Lauraine Jacobs

Food & Wine Writer

19 March 2018


No cuisine on this planet exhibits as much careful design, attention to detail, focus on the seasons and the finest ingredients as Japanese restaurant cuisine.

The chance to explore the food and eat around Tokyo with 12 clever chefs, the 2017 finalists and ambassadors from USA, Australia and New Zealand was not to be missed. There were myriad meals, lots of delicious Ōra King salmon, fun outings, a little exercise (mostly of the karaoke variety) and one hell of a lot of rain. I never stepped out without an umbrella over my head the whole week.

But the ultimate experience for me came at the end of the trip when our bus arrived at Mikawaya Ryokan in the misty mountainous Hakone region, after a lengthy journey from Tokyo via an exceptional visit to an organic soy, miso, tofu and pickle manufacturer Yamaki Jozo in Saitama where we were treated to an outstanding vegetable lunch with everything local.

Here’s the thing about Japan. There is so much history and culture, and every single person is highly respectful and embraces that with passion. No-one should ever visit Japan without staying in a ryokan for at least one night for an immersion into this exceptionally unique cultural experience. And like many other traditional ryokans, Mikawaya is at least 130 years old with a long history of genuine hospitality.

On arrival at the entrance, shoes are removed and given to the welcoming staff, generally older women who have trained all their life to look after the ryokan guests. Little slippers are handed out, travellers are greeted with a refreshing drink and the customs, rules and expectations of the ryokan explained. It’s then off to the rooms, along dark mysterious corridors, where those slippers are left at the door for guests must never step onto the tatami mats with footwear. Beds are made up nightly with mattresses on the floor.

I’d stayed in ryokans on previous trips to Japan, and so I knew that travellers usually share rooms. A group of six or eight might get a large suite, while four or less would share a smaller one. It was unusual for such a large group as ours (28 people) to arrive and book in together, so obviously and luckily there was not a room large enough for the whole party.

A special feature is the onsen - a hot bath - and every ryokan has large shared baths, while some have rooms with their own private smaller bath. There’s ritual and tradition for bathing too, as women and men are separated and no swimsuits or garments are worn. Extensive washing of the body must take place before you plunge into the bath. It is a heaven sent experience and I managed to fit in four hot baths in 36 hours.

Ryokans offer dinner and breakfast (never lunch) as part of the room charge and Mikawaya’s cuisine was exceptional - kaiseki dinner of multi courses with Japan’s finest fare. Sometimes meals in a ryokan are served in the room, but our party had dinner and breakfast set for us at a very long table in the dining hall. We’d all changed into yukatas, a garment not unlike a cotton bathrobe, topped with a heavy linen jacket that you wear around the ryokan, to the onsen and to dinner. It is comfortable, relaxing and really democratic as everyone looks the same, so you’d never know who usually wears Prada or who buys their gear at Uniqlo!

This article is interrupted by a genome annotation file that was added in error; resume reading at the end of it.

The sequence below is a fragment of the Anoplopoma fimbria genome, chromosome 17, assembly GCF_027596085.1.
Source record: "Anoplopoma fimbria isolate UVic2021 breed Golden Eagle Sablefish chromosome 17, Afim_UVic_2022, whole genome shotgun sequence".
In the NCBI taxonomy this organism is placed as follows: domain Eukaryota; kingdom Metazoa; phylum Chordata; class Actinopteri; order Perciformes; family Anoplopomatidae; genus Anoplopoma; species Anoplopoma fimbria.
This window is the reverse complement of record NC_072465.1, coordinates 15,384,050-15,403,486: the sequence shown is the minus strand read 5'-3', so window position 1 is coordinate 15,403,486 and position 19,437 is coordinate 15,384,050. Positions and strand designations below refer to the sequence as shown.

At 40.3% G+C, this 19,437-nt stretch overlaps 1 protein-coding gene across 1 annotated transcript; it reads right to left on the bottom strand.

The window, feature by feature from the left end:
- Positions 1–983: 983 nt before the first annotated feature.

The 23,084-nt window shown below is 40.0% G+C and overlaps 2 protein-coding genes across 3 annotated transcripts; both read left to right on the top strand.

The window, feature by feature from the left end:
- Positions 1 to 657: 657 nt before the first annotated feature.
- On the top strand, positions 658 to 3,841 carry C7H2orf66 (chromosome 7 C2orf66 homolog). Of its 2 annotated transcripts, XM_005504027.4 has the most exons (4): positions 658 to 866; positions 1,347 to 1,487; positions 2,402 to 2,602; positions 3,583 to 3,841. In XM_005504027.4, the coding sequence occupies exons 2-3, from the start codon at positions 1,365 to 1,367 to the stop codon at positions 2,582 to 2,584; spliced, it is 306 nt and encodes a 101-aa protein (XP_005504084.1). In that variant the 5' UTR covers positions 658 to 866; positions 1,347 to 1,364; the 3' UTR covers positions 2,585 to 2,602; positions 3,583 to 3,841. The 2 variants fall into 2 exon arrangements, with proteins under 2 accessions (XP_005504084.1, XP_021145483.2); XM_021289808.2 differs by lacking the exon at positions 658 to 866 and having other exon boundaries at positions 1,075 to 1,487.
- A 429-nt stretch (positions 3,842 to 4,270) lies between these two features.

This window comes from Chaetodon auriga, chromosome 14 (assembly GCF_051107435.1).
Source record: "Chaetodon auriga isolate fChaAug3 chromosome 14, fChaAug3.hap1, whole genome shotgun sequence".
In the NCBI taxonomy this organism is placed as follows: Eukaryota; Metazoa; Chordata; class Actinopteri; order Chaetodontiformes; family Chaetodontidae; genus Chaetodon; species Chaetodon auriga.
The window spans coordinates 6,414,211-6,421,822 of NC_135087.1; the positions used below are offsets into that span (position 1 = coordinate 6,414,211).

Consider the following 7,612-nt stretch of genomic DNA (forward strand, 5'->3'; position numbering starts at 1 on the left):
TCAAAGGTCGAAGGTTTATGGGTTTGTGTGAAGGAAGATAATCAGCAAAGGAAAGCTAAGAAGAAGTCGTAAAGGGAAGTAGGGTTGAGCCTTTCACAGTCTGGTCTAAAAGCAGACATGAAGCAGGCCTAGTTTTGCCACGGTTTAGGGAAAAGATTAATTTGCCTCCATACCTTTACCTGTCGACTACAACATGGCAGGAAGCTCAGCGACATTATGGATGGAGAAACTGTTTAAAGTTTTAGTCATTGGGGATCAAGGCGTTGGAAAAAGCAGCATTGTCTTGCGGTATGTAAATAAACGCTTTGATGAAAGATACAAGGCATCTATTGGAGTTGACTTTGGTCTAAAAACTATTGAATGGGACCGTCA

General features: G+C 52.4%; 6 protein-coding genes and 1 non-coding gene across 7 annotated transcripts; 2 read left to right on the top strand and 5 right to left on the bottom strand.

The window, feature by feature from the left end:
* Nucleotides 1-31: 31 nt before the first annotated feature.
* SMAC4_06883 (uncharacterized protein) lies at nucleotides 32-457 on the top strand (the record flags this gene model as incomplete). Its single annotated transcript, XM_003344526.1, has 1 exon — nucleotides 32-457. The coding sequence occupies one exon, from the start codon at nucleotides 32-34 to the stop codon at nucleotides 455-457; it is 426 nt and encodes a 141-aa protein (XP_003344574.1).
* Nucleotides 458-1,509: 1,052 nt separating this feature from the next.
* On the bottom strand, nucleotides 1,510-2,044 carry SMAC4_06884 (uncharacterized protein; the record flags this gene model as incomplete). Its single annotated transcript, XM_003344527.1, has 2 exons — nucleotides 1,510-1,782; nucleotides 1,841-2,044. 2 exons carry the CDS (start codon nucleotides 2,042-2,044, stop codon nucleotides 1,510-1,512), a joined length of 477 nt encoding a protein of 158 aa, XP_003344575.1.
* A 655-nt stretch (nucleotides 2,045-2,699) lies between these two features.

That dinner was exquisite enough to write a book about. Every course is beautifully plated up for each guest and our menu ran from an introductory hors d’oeuvres platter to a hot pot with the treat of seasonal matsutake mushrooms, a sashimi platter with beautiful sparkling slices of fresh fish, a ‘boiled pot’ sweet lobster stew, through to a grilled pot – sizzling abalone steaks which were delivered to the table still squirming in their shells and then cooked on individual hot plates with sake and a heartattack sized lump of butter for each.

At that point many would be groaning but not enthusiastic chefs! I learned they can eat and eat and eat. We were only half the way through, as next each of us was given a stunning decorated seasonal platter that contained grilled barracuda, grilled shrimp, boiled chestnuts, persimmon and pumpkin, and a deep fried fish ball. Then came another highlight, some very thin slices of wagyu beef and tongue to be cooked shabu shabu style in steaming broth – rich, tasty and meltingly tender. You know you’re almost at the end of a Japanese meal when the rice arrives alongside a little bowl of pickles and some wonderfully comforting miso broth. And the finally a platter each of dessert – seasonal fruits, cake and a chestnut flavoured bavarois. Needless to say, lovely sake flights, large bottles of Japanese beer and a few wines went down with our dinner too.

I am not even going to begin to describe the intricate breakfast next morning. Another sensation of Japanese thought and care. But a word of warning. It can take some fortitude to eat pickles, rice and preserved fish at 8am, but they are delicious. Unlike the Western style breakfast offered that we thought we wanted on our second morning. It included a rather weird ‘ham and eggs’ accompanied by crunchy green salad, tomato sauce and corn kernels. When in Japan, do as Japan does!

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